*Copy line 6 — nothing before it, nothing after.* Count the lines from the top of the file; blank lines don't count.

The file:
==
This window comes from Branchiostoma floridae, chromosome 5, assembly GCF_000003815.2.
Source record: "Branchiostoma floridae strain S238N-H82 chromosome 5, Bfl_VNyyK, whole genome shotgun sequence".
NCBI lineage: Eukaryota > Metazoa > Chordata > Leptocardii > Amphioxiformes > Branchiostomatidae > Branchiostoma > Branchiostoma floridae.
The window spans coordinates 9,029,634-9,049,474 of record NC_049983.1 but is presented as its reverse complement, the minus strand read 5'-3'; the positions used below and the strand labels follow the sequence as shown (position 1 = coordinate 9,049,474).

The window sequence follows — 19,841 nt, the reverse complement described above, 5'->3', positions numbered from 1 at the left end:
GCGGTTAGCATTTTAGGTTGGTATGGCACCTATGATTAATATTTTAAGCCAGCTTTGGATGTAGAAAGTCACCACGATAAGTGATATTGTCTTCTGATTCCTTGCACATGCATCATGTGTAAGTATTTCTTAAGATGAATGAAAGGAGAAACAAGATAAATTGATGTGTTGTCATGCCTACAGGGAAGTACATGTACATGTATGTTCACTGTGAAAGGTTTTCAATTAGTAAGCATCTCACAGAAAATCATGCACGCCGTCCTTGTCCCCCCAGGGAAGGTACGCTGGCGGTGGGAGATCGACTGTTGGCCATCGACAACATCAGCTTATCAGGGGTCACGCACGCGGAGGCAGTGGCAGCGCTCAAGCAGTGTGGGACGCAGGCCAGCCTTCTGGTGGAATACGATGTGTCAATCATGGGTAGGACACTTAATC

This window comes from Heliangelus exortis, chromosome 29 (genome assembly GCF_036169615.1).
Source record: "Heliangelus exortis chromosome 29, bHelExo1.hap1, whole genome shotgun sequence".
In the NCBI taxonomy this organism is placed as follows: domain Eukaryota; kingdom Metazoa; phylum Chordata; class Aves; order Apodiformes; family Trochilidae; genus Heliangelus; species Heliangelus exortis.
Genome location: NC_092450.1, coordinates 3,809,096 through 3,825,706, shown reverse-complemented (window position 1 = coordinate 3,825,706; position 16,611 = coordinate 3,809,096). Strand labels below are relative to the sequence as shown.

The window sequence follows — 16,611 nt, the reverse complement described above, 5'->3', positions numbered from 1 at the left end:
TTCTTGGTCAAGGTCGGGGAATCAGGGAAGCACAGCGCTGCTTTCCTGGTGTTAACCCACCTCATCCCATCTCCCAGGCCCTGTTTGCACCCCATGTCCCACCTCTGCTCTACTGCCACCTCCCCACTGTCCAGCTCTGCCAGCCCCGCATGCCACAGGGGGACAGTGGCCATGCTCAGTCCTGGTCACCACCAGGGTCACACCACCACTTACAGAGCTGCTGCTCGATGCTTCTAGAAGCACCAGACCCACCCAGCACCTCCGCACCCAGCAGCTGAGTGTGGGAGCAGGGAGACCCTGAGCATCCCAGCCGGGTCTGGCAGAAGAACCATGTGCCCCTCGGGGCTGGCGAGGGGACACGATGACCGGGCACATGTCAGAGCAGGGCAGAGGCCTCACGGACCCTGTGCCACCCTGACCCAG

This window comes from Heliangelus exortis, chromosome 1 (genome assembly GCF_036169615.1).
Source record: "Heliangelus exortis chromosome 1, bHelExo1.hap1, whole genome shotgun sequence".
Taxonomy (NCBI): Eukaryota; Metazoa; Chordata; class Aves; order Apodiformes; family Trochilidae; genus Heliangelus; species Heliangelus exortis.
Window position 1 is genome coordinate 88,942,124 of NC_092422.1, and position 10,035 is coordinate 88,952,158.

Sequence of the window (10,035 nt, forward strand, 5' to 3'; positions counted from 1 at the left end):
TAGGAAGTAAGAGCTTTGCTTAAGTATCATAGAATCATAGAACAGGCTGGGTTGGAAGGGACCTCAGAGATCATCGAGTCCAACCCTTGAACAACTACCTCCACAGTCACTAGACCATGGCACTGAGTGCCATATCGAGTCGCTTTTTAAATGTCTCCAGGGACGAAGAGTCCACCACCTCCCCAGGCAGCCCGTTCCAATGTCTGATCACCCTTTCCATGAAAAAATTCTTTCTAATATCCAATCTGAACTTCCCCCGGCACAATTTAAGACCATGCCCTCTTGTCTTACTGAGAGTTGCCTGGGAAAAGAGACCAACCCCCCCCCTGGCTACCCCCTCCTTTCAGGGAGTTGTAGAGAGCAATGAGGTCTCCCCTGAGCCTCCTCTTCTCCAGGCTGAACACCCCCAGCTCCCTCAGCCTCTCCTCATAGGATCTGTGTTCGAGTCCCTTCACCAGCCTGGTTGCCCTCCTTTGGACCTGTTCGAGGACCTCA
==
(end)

GCGGTTAGCATTTTAGGTTGGTATGGCACCTATGATTAATATTTTAAGCCAGCTTTGGATGTAGAAAGTCACCACGATAAGTGATATTGTCTTCTGATTCCTTGCACATGCATCATGTGTAAGTATTTCTTAAGATGAATGAAAGGAGAAACAAGATAAATTGATGTGTTGTCATGCCTACAGGGAAGTACATGTACATGTATGTTCACTGTGAAAGGTTTTCAATTAGTAAGCATCTCACAGAAAATCATGCACGCCGTCCTTGTCCCCCCAGGGAAGGTACGCTGGCGGTGGGAGATCGACTGTTGGCCATCGACAACATCAGCTTATCAGGGGTCACGCACGCGGAGGCAGTGGCAGCGCTCAAGCAGTGTGGGACGCAGGCCAGCCTTCTGGTGGAATACGATGTGTCAATCATGGGTAGGACACTTAATC